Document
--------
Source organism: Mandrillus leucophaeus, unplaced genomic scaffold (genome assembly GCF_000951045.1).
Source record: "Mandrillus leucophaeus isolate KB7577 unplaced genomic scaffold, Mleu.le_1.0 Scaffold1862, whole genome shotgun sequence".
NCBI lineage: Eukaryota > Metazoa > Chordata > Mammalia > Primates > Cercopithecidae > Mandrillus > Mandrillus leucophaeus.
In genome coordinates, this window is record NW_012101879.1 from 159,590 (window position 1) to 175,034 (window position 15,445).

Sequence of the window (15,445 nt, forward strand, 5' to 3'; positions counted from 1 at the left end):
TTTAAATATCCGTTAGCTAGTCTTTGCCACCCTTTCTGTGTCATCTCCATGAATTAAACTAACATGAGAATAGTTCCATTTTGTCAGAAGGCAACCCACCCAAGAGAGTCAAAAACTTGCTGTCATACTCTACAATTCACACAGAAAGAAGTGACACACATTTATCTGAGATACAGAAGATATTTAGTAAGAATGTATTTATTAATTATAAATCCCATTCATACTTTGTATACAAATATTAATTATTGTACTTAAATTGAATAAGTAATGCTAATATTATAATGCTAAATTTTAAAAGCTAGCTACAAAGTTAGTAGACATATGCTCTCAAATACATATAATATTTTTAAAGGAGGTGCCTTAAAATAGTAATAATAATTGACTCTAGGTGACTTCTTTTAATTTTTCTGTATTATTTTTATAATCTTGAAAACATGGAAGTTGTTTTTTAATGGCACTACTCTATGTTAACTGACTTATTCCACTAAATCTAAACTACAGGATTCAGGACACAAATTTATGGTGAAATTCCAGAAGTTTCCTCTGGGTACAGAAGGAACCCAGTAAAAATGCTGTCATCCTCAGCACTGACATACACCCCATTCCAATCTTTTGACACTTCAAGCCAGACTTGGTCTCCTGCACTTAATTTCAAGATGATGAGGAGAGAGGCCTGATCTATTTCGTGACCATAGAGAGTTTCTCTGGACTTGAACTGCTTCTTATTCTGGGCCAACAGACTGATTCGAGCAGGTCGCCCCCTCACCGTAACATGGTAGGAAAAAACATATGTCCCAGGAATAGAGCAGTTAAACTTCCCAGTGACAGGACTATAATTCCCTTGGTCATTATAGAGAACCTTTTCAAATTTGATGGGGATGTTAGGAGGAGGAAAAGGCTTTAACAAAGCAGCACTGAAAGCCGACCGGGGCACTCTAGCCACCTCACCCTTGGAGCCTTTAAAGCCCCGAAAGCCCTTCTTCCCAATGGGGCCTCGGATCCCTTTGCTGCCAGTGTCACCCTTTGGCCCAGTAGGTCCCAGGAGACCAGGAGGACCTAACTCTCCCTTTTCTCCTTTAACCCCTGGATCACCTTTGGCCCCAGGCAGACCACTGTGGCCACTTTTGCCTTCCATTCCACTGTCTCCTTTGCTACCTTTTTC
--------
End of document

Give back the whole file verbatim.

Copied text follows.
Source organism: Mandrillus leucophaeus, unplaced genomic scaffold (genome assembly GCF_000951045.1).
Source record: "Mandrillus leucophaeus isolate KB7577 unplaced genomic scaffold, Mleu.le_1.0 Scaffold1862, whole genome shotgun sequence".
NCBI lineage: Eukaryota > Metazoa > Chordata > Mammalia > Primates > Cercopithecidae > Mandrillus > Mandrillus leucophaeus.
In genome coordinates, this window is record NW_012101879.1 from 159,590 (window position 1) to 175,034 (window position 15,445).

Sequence of the window (15,445 nt, forward strand, 5' to 3'; positions counted from 1 at the left end):
TTTAAATATCCGTTAGCTAGTCTTTGCCACCCTTTCTGTGTCATCTCCATGAATTAAACTAACATGAGAATAGTTCCATTTTGTCAGAAGGCAACCCACCCAAGAGAGTCAAAAACTTGCTGTCATACTCTACAATTCACACAGAAAGAAGTGACACACATTTATCTGAGATACAGAAGATATTTAGTAAGAATGTATTTATTAATTATAAATCCCATTCATACTTTGTATACAAATATTAATTATTGTACTTAAATTGAATAAGTAATGCTAATATTATAATGCTAAATTTTAAAAGCTAGCTACAAAGTTAGTAGACATATGCTCTCAAATACATATAATATTTTTAAAGGAGGTGCCTTAAAATAGTAATAATAATTGACTCTAGGTGACTTCTTTTAATTTTTCTGTATTATTTTTATAATCTTGAAAACATGGAAGTTGTTTTTTAATGGCACTACTCTATGTTAACTGACTTATTCCACTAAATCTAAACTACAGGATTCAGGACACAAATTTATGGTGAAATTCCAGAAGTTTCCTCTGGGTACAGAAGGAACCCAGTAAAAATGCTGTCATCCTCAGCACTGACATACACCCCATTCCAATCTTTTGACACTTCAAGCCAGACTTGGTCTCCTGCACTTAATTTCAAGATGATGAGGAGAGAGGCCTGATCTATTTCGTGACCATAGAGAGTTTCTCTGGACTTGAACTGCTTCTTATTCTGGGCCAACAGACTGATTCGAGCAGGTCGCCCCCTCACCGTAACATGGTAGGAAAAAACATATGTCCCAGGAATAGAGCAGTTAAACTTCCCAGTGACAGGACTATAATTCCCTTGGTCATTATAGAGAACCTTTTCAAATTTGATGGGGATGTTAGGAGGAGGAAAAGGCTTTAACAAAGCAGCACTGAAAGCCGACCGGGGCACTCTAGCCACCTCACCCTTGGAGCCTTTAAAGCCCCGAAAGCCCTTCTTCCCAATGGGGCCTCGGATCCCTTTGCTGCCAGTGTCACCCTTTGGCCCAGTAGGTCCCAGGAGACCAGGAGGACCTAACTCTCCCTTTTCTCCTTTAACCCCTGGATCACCTTTGGCCCCAGGCAGACCACTGTGGCCACTTTTGCCTTCCATTCCACTGTCTCCTTTGCTACCTTTTTC